I first started really understanding this storytelling device when I was writing with Bob Peterson on Finding Nemo. And we would call this the unifying theory of two plus two.Make the audience put things together. Don’t give them four, give them two plus two. The elements you provide and the order you place them in is crucial to whether you succeed or fail at engaging the audience. Editors and screenwriters have known this all along. It’s the invisible application that holds our attention to story. I don’t mean to make it sound like this is an actual exact science, it’s not. That’s what’s so special about stories, they’re not a widget, they aren’t exact. Stories are inevitable, if they’re good, but they’re not predictable.”
Two time Oscar-winning writer/director Andrew Stanton (Finding Nemo, WALL-E)
TED talk The Clues to a Great Story

P.S. I think I first read that 2+2 story concept in an interview with Billy Wilder or Ernst Lubitsch. (I’ll try to track it down.)

Related Posts:
Mr. Silent Films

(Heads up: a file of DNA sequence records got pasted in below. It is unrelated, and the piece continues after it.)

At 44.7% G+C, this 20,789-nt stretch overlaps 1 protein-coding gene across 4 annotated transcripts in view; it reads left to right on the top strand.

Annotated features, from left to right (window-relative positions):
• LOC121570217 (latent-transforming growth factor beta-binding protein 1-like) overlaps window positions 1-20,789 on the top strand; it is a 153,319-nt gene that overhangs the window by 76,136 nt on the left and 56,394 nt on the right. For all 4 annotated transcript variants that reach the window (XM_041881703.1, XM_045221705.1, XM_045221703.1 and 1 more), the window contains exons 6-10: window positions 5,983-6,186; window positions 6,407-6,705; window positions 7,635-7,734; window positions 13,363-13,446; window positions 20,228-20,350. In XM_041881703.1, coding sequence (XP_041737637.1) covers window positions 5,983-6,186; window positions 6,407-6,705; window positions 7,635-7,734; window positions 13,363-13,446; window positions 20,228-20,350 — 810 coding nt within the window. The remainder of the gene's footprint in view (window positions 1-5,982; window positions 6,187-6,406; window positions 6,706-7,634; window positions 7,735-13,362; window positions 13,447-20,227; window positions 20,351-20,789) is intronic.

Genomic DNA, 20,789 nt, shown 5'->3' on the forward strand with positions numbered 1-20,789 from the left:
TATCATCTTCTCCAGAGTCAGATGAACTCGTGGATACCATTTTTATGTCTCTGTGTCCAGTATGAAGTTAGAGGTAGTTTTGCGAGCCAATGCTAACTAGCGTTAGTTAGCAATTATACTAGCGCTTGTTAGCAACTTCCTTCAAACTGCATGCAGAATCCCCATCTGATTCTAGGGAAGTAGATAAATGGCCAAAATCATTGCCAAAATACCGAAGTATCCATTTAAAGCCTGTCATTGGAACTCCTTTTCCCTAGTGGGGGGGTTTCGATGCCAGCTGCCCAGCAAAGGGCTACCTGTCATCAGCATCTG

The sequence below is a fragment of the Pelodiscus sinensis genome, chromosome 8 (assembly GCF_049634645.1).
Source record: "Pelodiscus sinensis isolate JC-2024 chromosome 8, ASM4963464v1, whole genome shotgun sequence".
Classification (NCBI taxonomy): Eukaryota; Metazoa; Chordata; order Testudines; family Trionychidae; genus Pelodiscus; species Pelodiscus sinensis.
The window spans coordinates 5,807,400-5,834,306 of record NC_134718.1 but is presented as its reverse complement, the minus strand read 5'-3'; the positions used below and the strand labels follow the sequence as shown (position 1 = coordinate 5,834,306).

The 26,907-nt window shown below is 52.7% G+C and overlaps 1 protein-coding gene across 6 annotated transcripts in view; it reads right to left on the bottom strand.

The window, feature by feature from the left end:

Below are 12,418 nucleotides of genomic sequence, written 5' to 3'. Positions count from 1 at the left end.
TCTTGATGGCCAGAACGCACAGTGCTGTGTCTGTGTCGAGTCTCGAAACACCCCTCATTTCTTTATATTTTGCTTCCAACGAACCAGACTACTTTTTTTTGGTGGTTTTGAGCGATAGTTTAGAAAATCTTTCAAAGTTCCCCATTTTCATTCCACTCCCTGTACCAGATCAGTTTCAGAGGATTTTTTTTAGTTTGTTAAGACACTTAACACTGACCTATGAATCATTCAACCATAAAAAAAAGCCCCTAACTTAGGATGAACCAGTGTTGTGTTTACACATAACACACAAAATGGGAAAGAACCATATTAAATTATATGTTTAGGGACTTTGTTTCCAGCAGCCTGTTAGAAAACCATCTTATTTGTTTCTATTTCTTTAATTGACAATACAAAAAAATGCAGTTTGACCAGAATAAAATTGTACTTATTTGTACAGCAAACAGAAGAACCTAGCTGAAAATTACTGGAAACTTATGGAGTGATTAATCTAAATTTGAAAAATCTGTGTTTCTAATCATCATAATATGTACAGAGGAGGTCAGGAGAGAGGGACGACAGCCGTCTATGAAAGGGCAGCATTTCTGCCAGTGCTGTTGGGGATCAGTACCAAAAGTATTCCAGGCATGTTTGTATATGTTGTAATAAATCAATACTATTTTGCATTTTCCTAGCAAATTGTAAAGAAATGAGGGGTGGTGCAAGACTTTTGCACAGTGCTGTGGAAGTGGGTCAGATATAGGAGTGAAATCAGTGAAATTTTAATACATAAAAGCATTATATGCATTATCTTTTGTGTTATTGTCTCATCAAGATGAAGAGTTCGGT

Emotionally Silent Dialogue
Writing “The Artist” (Part 1) “I thought making a silent film would be a magnificent challenge.”
Show, Don’t Tell (Tip #46) “One of the cardinal sins for a scriptwriter, when he runs into some difficulty, is to say ‘We can cover that by a line of dialogue.”—Hitchcock
Garry Marshall’s Directing Tips (Part 7) “The reaction to the action is critical.”—Blake Edwards via Marshall
Directing Tips from Peter Bogdanovich  “Silent looks between people—to me, that’s what movies are about.”—Peter Bogdanovich
Ken Burns on 1+1=3

Scott W. Smith is the author of Screenwriting with Brass Knuckles

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“I think filmmaking is obstacles. In fact, every film is a set of millions, literally—no exaggeration—millions of problems. But I use the word problems not so much pejoratively as if it’s just resistances, friction that you have to overcome. I’m fifty-six right now and have been making films for over 30 years—I don’t look fifty-six— you can imagine what I looked like when I started off. The first film I wanted to do was tell the story of the Brooklyn Bridge. So people would slam the door and say, ‘This child is trying to sell me the Brooklyn Bridge. No.’ And for many years I kept two thick binders, three-ring binders of literally hundreds of rejections. So I guess the biggest sort of outer resistance was just finding the money to be able to produce these films I wanted to produce.
Documentary filmmaker Ken Burns (The Dust Bowl, The Civil War, Baseball)
Big Think Interview

Scott W. Smith